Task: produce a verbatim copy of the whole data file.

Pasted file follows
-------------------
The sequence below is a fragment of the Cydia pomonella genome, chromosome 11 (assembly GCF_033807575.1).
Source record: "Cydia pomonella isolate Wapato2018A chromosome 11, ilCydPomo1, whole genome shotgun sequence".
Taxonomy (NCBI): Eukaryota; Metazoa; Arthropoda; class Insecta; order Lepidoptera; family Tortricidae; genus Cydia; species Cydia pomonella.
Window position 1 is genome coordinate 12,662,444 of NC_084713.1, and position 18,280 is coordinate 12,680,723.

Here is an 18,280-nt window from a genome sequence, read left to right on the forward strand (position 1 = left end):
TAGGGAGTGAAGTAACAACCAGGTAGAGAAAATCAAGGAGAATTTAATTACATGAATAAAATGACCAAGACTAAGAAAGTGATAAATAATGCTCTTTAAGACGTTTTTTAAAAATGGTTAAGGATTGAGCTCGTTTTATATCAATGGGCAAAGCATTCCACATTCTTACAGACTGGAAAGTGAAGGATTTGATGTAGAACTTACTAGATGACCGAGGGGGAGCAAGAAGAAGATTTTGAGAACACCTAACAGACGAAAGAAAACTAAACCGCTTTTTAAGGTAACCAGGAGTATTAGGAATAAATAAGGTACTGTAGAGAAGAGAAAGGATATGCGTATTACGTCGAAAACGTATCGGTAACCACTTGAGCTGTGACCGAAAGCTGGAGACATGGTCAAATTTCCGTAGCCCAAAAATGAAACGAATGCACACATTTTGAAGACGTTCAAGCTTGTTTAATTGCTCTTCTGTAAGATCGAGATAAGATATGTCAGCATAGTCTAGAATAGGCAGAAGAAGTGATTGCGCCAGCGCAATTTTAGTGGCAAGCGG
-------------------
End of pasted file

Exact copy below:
The sequence below is a fragment of the Cydia pomonella genome, chromosome 11 (assembly GCF_033807575.1).
Source record: "Cydia pomonella isolate Wapato2018A chromosome 11, ilCydPomo1, whole genome shotgun sequence".
Taxonomy (NCBI): Eukaryota; Metazoa; Arthropoda; class Insecta; order Lepidoptera; family Tortricidae; genus Cydia; species Cydia pomonella.
Window position 1 is genome coordinate 12,662,444 of NC_084713.1, and position 18,280 is coordinate 12,680,723.

Here is an 18,280-nt window from a genome sequence, read left to right on the forward strand (position 1 = left end):
TAGGGAGTGAAGTAACAACCAGGTAGAGAAAATCAAGGAGAATTTAATTACATGAATAAAATGACCAAGACTAAGAAAGTGATAAATAATGCTCTTTAAGACGTTTTTTAAAAATGGTTAAGGATTGAGCTCGTTTTATATCAATGGGCAAAGCATTCCACATTCTTACAGACTGGAAAGTGAAGGATTTGATGTAGAACTTACTAGATGACCGAGGGGGAGCAAGAAGAAGATTTTGAGAACACCTAACAGACGAAAGAAAACTAAACCGCTTTTTAAGGTAACCAGGAGTATTAGGAATAAATAAGGTACTGTAGAGAAGAGAAAGGATATGCGTATTACGTCGAAAACGTATCGGTAACCACTTGAGCTGTGACCGAAAGCTGGAGACATGGTCAAATTTCCGTAGCCCAAAAATGAAACGAATGCACACATTTTGAAGACGTTCAAGCTTGTTTAATTGCTCTTCTGTAAGATCGAGATAAGATATGTCAGCATAGTCTAGAATAGGCAGAAGAAGTGATTGCGCCAGCGCAATTTTAGTGGCAAGCGG